Still, what is done is done. We have got to find a solution. There are obvious implications as Ash is a major element of the landscape. As I drove down to Long Crendon yesterday I found myself scanning the landscape for Ash trees. On the limestone this is really a very important tree both in a landscape and a broader ecological context. Ash woodlands are commonplace on the limestone and many support very rich assemblages of saproxylic hoverflies. So we face a major crisis.
From a hoverfly perspective maybe the way forward is to develop a strategy to provide growing replacements before we loose the Ash? If so, which species should we use? I am amazed to say that I wonder whether we should be looking at Sycamore? Obviously there is a case to be made against Sycamore but it offers some important advantages:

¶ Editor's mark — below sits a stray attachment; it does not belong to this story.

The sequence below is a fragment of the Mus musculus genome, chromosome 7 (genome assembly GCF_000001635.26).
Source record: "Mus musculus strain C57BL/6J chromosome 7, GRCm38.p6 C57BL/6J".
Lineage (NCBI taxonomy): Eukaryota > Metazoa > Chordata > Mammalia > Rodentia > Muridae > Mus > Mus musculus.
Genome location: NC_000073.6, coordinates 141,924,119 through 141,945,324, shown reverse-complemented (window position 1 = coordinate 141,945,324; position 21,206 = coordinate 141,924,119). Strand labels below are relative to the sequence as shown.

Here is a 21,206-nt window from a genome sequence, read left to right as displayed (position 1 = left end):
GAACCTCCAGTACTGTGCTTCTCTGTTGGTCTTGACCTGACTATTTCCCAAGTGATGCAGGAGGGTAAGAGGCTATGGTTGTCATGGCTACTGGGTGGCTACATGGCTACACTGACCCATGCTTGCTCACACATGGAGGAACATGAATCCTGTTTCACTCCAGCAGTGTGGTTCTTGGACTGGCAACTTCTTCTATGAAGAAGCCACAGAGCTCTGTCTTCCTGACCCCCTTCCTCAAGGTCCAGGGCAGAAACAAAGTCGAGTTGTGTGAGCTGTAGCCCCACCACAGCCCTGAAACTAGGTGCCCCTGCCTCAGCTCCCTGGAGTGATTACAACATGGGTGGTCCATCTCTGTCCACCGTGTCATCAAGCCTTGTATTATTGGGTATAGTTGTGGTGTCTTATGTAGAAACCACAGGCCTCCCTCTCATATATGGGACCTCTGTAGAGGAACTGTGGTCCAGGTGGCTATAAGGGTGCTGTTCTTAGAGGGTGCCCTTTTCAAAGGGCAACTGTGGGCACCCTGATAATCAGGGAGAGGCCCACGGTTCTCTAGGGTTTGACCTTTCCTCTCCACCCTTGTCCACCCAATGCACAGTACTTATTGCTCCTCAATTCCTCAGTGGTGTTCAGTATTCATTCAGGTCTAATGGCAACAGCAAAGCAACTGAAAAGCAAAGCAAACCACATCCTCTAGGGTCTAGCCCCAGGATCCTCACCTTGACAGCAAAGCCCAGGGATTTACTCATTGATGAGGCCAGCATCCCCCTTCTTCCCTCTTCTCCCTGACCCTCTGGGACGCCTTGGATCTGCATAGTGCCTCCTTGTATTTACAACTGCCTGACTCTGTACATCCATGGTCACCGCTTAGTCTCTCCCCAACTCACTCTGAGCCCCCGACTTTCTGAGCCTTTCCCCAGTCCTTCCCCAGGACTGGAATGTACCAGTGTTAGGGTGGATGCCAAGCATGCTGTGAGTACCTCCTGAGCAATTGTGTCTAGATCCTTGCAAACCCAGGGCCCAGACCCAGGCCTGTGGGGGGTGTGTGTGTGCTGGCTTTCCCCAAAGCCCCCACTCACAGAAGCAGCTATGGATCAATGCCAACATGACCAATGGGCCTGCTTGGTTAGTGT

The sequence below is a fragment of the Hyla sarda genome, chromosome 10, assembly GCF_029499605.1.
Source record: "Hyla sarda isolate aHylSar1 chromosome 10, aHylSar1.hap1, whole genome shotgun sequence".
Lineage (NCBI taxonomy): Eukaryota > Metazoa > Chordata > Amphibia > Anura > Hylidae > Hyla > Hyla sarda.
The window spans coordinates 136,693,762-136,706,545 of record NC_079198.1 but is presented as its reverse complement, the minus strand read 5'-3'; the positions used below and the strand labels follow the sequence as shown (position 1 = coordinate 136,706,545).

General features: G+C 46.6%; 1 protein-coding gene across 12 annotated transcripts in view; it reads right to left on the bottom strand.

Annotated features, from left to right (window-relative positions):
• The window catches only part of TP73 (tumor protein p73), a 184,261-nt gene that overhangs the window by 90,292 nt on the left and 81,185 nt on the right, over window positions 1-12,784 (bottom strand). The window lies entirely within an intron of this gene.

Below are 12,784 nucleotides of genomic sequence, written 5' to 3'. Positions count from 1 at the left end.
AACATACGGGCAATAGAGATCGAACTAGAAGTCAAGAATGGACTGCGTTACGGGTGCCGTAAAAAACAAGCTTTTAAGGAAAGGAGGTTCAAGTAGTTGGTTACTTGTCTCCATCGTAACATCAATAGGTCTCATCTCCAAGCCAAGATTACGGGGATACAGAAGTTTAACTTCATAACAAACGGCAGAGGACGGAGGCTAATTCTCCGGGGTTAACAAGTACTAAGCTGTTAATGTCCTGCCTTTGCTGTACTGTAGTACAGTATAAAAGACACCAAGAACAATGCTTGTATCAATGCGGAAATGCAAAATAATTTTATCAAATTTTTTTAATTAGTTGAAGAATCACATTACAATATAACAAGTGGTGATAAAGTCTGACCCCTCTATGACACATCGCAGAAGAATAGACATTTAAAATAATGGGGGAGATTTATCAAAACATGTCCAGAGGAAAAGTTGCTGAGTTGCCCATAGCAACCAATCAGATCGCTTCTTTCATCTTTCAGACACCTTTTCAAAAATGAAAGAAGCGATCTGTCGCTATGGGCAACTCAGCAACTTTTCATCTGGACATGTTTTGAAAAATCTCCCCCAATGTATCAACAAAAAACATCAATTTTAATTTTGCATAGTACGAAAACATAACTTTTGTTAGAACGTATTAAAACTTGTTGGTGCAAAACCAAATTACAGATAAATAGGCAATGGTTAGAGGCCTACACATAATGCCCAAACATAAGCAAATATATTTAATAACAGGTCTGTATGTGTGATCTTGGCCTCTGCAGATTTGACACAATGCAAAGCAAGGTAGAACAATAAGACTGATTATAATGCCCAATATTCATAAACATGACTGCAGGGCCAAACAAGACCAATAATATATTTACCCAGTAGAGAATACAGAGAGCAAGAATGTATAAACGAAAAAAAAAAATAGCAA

- It is fast growing and appears to create dead wood situations similar to those that are offered by Ash.
- It seems to support sap runs with similar properties to those of Ash.
- The bark appears to have a pH that is favourable to many lichens.
- It will grow in many of the locations that can be expected to be vacated by Ash.
- It is not noted for its pests and is a vigorous, tough and fast growing species.
- It supports good numbers of aphids and potentially rot hole and dead wood hoverflies.